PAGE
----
Patagonia Wades Deeper Into Politics, Endorses Democrats Running For Senate In The West
The outdoor retailer Patagonia has endorsed two Democrats running for U.S. Senate in western states, possibly the first time a corporation has explicitly endorsed a political candidate, The Washington Post reports.
Corporations have spent millions in support of or against candidates for office since the Supreme Court’s 2010 decision in Citizens United, which ruled that corporate political spending is protected under the First Amendment. It’s possible that no companies had ever taken the step of endorsing a political candidate until Patagonia announced support for Democratic Sen. Jon Tester, running for reelection in Montana, and Democratic Rep. Jacky Rosen, running to unseat GOP Sen. Dean Heller in Nevada.
The outdoor outfitter has ramped up its political activism around federal land policy in recent months, especially after President Donald Trump rolled back the designations of two national monuments in Utah in December. (RELATED: Trump Makes A Massive Reduction To Utah’s National Monuments)
“Public lands are center stage there, in Montana and Nevada,” Patagonia spokeswoman Corley Kenna told WaPo. “And we felt by motivating our community to vote, we could help protect the public lands and waters in those places.”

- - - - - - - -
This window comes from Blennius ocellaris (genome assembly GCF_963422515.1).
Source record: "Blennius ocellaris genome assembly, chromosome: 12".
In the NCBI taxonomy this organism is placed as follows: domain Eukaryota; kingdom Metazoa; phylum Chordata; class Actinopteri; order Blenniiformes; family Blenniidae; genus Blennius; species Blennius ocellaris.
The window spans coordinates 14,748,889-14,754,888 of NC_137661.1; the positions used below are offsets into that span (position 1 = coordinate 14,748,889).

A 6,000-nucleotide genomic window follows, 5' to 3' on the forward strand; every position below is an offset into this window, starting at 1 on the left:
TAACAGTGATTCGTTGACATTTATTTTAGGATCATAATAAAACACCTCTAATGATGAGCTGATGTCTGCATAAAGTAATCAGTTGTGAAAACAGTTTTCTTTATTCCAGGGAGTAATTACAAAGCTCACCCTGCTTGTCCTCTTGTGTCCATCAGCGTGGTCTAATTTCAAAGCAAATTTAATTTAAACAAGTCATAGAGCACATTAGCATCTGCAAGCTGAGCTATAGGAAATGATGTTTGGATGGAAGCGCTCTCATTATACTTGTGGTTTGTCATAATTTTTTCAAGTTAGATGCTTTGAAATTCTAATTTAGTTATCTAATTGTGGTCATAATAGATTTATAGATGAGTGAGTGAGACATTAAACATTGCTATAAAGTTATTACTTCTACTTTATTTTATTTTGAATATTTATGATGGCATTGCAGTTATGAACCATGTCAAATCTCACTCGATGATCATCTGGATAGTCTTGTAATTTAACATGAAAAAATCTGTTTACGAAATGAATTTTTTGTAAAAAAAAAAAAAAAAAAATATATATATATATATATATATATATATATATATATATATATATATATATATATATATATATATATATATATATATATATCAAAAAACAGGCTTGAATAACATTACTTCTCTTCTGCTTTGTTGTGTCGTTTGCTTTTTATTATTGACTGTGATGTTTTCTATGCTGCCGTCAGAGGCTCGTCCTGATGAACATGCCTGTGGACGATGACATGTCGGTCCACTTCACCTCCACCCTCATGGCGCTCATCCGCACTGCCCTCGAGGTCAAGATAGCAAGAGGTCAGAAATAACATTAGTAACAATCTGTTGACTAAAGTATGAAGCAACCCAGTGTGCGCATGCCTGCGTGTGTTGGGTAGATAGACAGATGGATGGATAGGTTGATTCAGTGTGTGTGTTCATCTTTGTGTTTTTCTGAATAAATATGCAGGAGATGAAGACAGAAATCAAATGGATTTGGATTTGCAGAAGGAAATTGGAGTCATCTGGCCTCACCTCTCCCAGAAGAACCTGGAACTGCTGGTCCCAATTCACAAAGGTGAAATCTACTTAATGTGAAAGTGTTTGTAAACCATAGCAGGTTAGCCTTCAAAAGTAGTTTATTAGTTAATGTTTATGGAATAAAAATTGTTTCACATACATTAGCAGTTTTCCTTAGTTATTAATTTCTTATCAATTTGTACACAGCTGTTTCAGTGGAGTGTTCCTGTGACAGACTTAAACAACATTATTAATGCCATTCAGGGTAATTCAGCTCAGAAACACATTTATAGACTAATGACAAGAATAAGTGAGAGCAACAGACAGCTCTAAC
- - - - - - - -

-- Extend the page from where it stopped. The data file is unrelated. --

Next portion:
Patagonia’s endorsements will be posted on the company’s website and social media pages, as well as be sent directly to customers through email, CNN reports.
Patagonia sued the Trump administration Dec. 6, 2017, following Trump’s decision to roll back Bears Ears and Grand Staircase-Escalante national monuments. The lawsuit sparked a back-and-forth between Patagonia’s founder Yvon Chouinard and GOP Rep. Rob Bishop of Utah. Bishop chairs the House Natural Resources Committee and supported Trump national monument action.
After Chouinard publicly criticized Trump’s federal land and energy policy, Bishop invited him to testify in front of Congress. Chouinard declined the opportunity.
“In my 15 years of congressional service I have found most people jump at the opportunity to share their views before Congress — at least those who are confident their positions can survive public scrutiny,” Bishop responded in a letter, criticizing Chouinard for living in “a limited ideological bubble.”